“Salamanca makes all those who have enjoyed the pleasant experience of living in here long to return”– Cervantes
Salamanca showed to be a vibrant university city, a short drive from Madrid. It is home to the oldest university in Spain and has many beautiful historic architectural and traditional buildings. But what we liked the most about the city was its charm. After walking through the city and visiting the many buildings, it is no wonder that the historic centre of the city was declared a UNESCO World Heritage Site. Put simply, Salamanca is a picturesque and perfect example of Spanish heritage.
As a university city, you are surrounded by students. The young outnumber the old, which is a good thing as it gives the place a relaxed charm. The great appeal of this town, however, is its cobbled streets and squares. Plaza Mayor hums with the hustle and bustle of students, tourists and locals alike, enjoying the present with the beauty of the past.
In Salamanca’s Plaza Mayor find a mix of students, tourists, and locals who can’t help but stroll through the city’s main square. It is a beautiful square. We found ourselves gravitating here over and over. The plaza is the centre of the old city. People sit and drink at the many cafes located around the perimeter of the square, in front of the baroque inspired arches. The arches now house shops and cafes. Every time we came through the plaza, we were impressed, particularly at night when they light up the square.
As it was, the day we had arrived, the plaza was cordoned off to allow a scene from a movie to be filmed by a very famous director who directed The Others, no less!
When we arrive in a new city, becoming familiar with the various districts is how we try to understand something about the city. Walking, getting lost and going in the wrong direction is all part of getting under the skin of a city.Not so in Salamanca. It is a small and compact city and learning about the area and immersing yourself into the city is significantly easier! Everything you will want to see and do in Salamanca is packed into the historical centre. Salamanca’s delights are easy to discover.
Salamanca is filled to the brim with churches, monasteries, convents and museums. Some of the mansions have been transformed into libraries or museums. For example, the Casa de las Conchas (House of Shells) was a mansion which has gained popularity for its decoration. The façade is ornamented with shells, which is representative of the scallop shell of pilgrims walking the Way of St James. It is a stunning, one-of-a-kind sight.
Many cities are proud of their cathedral. Salamanca is proud of both of their cathedrals – Catedral Nueva and the adjoining Catedral Vieja.
The newer of the two, was constructed over two centuries, starting in the 16thcentury which was already well into the Renaissance period.
The cathedral boasts the building styles used across the two decades. The cathedrals are amazing. We climbed the medieval towers, up narrow stone stairwells, with another stunning view over the city. The Spanish love a good joke – during renovation of the façade of the new cathedral, a stone mason carved an astronaut into the relief work.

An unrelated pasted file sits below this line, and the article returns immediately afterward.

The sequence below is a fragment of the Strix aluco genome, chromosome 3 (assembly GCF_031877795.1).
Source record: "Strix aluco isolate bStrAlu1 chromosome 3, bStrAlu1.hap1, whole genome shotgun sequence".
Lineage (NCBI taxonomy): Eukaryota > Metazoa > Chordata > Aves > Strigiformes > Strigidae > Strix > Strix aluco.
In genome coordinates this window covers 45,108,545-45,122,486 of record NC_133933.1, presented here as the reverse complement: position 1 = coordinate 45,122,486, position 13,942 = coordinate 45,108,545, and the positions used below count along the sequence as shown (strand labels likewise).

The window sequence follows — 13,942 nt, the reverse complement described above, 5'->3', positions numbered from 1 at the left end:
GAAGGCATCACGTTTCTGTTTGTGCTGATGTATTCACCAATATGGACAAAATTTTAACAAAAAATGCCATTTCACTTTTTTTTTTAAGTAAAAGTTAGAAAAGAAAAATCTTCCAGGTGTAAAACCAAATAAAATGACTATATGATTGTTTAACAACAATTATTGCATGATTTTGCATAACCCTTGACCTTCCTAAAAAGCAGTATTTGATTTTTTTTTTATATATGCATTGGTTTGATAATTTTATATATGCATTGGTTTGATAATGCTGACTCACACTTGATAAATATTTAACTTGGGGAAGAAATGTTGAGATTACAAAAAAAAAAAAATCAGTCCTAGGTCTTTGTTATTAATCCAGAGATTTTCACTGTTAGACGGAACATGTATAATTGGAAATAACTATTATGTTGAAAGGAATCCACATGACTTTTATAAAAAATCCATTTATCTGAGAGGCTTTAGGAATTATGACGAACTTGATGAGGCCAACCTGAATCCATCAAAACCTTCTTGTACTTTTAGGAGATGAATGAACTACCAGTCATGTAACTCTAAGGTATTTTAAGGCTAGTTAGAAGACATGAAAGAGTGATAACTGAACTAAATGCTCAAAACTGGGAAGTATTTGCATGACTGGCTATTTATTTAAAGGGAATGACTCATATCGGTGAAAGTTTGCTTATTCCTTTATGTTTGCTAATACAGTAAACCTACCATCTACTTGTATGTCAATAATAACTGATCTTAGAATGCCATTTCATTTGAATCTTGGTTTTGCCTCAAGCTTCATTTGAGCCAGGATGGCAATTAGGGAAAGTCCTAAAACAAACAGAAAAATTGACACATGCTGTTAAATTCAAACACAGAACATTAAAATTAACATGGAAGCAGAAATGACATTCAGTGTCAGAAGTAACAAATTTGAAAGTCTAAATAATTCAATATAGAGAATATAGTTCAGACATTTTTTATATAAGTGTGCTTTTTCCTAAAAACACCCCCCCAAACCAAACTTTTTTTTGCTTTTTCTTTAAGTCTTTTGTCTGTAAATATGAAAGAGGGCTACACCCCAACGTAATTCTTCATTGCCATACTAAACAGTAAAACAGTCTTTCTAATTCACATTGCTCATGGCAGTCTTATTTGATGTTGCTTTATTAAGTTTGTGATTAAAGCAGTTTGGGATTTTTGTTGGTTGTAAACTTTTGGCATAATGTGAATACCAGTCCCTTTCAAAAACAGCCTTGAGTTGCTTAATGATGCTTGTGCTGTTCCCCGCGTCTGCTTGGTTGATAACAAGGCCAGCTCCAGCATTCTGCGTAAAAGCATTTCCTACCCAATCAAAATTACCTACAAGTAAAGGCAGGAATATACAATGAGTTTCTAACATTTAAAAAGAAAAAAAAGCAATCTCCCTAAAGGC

The Catedral Vieja is connected to the Catedral Nueva, which serves as a support. It is considered a good example of Spain’s early christian architecture, but it also boats a massive multi panelled painting altarpiece from the 15th century and Europe’s oldest organ. Another distinctive feature is its half orange dome.
The interior architecture of the Neuva is rich and elegant, as you would expect form its construction during the renaissance period. This is contrasted by the Vieja, which is smaller and more intimate, somewhat a more humble offering to God.
La Clerecía is a church forming part of the religious university complex. Whilst it’s only open for mass, you can walk through the tower (Scala Coeli) , the highest point of the city, for a great view across Salamanca and surrounding countryside. This is also a great place to see the two cathedrals side by side.
For a leisurely walk (which turned out to be an epic hike!), we took time outside the city and walked across the Rio Tormes using the roman bridge. This gave us a stunning view of the cathedral, as well as the original city walls.At the end of this bridge is a stone sculpture…more like a block of eroded stone. But it does resemble a pig…or a bear. The ancient has been nicely incorporated into the present. The roman bridge leads straight into the heart of the city.
There are few places that are beautiful and in some way, enchanting. With such a rich history where Roman intersects with Moorish which collides with Renaissance, Gothic and Baroque, each period has left behind unique characteristics that create the uniqueness that is Salamanca today.